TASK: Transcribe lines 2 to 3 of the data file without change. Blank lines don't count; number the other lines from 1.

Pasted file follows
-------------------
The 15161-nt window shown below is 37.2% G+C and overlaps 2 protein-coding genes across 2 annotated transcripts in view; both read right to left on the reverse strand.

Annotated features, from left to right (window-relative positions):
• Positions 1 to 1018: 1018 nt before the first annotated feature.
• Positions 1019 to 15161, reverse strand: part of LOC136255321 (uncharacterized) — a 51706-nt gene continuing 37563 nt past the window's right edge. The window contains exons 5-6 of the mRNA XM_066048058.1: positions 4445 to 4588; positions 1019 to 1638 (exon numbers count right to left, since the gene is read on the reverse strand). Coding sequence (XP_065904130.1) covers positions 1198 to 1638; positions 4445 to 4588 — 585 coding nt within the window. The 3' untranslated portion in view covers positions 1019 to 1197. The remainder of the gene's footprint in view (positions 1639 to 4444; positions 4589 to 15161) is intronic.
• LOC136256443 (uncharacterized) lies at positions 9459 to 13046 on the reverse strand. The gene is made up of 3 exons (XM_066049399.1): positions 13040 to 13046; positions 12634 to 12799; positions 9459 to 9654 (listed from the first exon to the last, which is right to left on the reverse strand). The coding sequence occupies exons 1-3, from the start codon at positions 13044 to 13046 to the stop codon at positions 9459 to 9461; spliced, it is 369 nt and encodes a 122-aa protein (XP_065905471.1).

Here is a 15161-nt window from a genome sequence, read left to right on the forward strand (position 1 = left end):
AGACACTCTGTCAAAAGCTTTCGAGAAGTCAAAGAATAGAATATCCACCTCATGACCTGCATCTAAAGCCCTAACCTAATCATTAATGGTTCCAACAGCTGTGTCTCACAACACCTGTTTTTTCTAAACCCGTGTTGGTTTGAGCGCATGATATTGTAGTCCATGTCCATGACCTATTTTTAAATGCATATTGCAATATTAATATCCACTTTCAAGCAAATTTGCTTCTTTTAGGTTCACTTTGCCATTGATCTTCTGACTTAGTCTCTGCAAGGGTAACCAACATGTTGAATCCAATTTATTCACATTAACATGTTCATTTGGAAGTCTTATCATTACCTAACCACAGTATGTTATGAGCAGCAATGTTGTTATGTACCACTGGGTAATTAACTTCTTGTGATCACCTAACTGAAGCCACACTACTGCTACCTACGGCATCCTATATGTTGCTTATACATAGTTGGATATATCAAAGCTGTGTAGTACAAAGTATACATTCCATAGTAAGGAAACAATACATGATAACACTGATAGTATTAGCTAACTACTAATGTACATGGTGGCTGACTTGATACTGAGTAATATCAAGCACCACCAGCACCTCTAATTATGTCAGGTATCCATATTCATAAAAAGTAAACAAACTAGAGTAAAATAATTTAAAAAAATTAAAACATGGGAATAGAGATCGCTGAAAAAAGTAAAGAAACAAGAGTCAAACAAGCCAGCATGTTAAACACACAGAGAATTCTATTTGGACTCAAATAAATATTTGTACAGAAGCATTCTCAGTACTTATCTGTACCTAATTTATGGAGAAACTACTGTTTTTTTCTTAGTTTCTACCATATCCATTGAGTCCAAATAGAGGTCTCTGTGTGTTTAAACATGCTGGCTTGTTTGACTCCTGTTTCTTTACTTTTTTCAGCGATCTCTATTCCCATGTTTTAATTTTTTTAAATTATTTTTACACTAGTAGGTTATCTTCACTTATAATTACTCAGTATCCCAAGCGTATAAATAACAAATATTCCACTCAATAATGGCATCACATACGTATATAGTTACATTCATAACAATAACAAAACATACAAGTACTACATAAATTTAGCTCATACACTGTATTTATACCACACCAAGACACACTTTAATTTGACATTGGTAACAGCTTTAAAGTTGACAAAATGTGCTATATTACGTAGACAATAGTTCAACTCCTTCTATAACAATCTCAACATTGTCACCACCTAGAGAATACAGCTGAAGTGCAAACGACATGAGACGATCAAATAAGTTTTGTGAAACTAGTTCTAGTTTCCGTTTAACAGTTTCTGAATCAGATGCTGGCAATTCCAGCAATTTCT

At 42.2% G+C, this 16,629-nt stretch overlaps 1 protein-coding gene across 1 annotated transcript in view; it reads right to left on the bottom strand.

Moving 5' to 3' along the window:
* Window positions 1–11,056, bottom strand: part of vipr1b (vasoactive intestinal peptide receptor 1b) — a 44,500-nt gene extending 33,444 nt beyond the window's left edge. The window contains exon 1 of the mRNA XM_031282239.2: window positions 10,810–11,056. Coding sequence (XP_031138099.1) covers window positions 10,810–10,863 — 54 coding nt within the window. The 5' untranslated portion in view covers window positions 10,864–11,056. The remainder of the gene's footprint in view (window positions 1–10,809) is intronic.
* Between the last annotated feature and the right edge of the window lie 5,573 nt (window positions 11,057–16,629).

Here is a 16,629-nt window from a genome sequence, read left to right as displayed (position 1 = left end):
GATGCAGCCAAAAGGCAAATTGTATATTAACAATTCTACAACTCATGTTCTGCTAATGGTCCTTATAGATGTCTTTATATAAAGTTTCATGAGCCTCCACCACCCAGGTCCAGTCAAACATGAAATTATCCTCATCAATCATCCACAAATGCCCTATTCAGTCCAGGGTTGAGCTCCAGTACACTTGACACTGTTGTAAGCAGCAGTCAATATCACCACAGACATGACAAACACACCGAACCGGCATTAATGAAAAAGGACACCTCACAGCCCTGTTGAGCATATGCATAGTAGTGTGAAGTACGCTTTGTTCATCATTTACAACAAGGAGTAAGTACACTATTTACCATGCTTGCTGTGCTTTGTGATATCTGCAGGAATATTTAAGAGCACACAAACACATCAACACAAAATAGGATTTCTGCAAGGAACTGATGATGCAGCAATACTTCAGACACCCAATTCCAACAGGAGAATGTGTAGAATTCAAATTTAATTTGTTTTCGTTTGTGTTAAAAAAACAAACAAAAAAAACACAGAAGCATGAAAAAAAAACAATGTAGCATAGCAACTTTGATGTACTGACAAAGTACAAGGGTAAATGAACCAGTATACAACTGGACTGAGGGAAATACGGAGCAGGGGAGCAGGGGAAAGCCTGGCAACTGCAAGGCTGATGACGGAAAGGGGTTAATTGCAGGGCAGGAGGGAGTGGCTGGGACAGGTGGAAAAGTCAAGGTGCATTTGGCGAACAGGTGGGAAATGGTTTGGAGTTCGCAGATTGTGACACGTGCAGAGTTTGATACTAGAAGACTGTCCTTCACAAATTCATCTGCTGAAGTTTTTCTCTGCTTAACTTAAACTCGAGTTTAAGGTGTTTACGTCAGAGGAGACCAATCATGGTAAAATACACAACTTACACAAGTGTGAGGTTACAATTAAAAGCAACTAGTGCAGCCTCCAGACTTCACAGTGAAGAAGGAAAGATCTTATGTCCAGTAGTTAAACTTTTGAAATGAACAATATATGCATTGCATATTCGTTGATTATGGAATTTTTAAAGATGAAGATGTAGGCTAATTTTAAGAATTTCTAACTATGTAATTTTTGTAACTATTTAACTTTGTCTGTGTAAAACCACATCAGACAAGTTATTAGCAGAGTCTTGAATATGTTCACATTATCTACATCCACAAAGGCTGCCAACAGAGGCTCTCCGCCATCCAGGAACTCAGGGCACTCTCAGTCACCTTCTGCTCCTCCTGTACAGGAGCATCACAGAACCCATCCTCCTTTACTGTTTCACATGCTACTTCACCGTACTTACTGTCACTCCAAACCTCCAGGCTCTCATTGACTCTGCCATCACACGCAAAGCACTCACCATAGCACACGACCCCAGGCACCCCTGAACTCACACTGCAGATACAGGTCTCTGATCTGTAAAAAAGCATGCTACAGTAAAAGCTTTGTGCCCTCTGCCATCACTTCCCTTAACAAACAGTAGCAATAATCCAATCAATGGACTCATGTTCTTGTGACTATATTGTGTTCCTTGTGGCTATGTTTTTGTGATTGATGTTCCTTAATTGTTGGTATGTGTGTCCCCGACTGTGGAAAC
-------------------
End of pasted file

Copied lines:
Annotated features, from left to right (window-relative positions):
• Positions 1 to 1018: 1018 nt before the first annotated feature.